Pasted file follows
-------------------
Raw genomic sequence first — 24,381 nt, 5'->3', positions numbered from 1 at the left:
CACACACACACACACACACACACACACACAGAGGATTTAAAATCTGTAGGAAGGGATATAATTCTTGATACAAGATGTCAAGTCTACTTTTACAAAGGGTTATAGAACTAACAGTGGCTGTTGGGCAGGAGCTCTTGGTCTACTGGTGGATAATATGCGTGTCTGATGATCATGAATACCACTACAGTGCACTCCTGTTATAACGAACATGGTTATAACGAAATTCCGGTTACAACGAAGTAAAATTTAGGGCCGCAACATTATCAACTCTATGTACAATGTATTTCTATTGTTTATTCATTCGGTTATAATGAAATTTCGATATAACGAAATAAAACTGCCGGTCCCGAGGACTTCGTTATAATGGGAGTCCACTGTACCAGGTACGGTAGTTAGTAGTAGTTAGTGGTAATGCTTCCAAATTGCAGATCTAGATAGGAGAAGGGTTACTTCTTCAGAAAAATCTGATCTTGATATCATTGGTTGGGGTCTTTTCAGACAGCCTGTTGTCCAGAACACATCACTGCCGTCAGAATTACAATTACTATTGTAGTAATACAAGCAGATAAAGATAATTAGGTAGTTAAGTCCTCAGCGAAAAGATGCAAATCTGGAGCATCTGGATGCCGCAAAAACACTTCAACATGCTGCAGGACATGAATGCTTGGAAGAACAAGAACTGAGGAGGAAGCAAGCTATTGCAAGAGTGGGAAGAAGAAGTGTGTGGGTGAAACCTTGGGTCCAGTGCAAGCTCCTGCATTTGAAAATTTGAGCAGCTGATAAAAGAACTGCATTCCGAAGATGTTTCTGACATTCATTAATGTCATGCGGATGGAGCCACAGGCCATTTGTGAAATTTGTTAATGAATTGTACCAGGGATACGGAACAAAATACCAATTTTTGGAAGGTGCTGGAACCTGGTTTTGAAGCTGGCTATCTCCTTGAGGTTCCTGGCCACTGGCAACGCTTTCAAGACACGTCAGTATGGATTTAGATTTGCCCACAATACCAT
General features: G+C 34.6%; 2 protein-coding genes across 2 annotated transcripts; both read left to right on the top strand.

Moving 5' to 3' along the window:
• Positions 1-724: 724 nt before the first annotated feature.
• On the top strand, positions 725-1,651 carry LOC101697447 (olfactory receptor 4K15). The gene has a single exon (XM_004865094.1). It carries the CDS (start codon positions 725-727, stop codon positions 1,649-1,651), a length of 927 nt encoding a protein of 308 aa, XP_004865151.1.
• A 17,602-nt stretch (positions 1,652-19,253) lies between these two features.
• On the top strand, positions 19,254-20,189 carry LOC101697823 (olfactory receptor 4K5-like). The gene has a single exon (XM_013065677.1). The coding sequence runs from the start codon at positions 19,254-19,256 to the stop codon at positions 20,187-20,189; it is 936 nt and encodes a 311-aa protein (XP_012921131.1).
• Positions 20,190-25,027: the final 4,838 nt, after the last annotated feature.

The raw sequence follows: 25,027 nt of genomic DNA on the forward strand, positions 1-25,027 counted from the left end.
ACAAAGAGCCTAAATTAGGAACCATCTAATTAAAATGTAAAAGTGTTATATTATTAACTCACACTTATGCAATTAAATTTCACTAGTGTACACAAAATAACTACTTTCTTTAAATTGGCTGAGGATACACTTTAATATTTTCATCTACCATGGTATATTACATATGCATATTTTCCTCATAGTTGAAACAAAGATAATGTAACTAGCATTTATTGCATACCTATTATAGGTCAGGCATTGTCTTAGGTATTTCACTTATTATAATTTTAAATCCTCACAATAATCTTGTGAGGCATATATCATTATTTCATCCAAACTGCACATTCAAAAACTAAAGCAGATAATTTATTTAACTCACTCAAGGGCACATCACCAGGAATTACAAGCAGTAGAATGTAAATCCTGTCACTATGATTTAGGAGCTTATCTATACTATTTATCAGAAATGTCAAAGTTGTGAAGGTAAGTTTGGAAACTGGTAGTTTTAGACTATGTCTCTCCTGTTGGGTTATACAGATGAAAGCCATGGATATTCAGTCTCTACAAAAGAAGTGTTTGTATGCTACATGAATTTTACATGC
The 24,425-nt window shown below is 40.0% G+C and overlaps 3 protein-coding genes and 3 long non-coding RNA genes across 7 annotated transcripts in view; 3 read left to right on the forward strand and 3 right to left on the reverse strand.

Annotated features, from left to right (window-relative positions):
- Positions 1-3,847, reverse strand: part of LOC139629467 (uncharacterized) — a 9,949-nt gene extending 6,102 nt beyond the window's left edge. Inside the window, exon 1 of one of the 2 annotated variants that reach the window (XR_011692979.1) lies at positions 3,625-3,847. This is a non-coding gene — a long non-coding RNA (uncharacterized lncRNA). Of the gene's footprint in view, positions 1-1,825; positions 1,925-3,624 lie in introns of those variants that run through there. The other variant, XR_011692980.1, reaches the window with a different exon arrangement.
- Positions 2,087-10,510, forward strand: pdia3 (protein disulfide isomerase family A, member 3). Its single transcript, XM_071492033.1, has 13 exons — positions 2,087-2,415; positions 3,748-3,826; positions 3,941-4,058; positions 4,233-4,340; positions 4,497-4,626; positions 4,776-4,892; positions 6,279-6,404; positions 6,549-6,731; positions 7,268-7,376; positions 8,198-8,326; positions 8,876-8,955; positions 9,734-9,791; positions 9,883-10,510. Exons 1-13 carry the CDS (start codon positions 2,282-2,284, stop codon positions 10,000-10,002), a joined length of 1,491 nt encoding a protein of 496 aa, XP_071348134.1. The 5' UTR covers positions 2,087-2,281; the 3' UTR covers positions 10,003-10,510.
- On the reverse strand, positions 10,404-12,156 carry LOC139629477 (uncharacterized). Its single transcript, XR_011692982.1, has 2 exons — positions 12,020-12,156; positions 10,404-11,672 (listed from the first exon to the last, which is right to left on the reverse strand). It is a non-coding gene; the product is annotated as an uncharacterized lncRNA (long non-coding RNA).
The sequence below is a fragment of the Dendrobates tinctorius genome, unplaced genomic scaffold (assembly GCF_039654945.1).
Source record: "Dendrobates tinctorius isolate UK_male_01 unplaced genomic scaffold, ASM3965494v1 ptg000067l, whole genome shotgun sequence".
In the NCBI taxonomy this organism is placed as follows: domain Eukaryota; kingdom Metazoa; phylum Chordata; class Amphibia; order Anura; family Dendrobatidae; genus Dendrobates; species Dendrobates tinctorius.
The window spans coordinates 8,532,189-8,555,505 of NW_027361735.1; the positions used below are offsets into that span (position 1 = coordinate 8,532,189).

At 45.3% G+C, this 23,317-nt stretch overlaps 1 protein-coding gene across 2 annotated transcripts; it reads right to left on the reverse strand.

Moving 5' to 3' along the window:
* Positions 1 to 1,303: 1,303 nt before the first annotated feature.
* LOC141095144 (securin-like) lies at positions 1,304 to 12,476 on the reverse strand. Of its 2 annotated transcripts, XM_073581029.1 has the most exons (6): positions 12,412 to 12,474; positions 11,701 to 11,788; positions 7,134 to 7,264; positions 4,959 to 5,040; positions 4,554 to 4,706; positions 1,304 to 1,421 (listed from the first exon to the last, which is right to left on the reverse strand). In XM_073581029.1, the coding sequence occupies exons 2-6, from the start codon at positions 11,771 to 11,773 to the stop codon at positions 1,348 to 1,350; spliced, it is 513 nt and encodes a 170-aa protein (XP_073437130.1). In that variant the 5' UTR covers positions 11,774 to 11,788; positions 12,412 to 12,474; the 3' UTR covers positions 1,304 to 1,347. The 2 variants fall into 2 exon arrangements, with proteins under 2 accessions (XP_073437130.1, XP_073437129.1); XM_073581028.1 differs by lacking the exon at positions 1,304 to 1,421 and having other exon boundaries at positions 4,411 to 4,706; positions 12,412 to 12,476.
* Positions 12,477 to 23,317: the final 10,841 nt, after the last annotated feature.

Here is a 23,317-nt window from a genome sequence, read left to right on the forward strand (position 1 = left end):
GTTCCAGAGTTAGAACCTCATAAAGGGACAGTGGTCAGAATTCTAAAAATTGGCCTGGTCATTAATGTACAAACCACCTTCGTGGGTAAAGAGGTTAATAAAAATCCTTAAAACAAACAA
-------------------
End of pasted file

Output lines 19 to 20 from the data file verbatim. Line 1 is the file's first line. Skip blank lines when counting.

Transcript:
In the NCBI taxonomy this organism is placed as follows: domain Eukaryota; kingdom Metazoa; phylum Chordata; class Amphibia; order Anura; family Dendrobatidae; genus Dendrobates; species Dendrobates tinctorius.
The window spans coordinates 8,532,189-8,555,505 of NW_027361735.1; the positions used below are offsets into that span (position 1 = coordinate 8,532,189).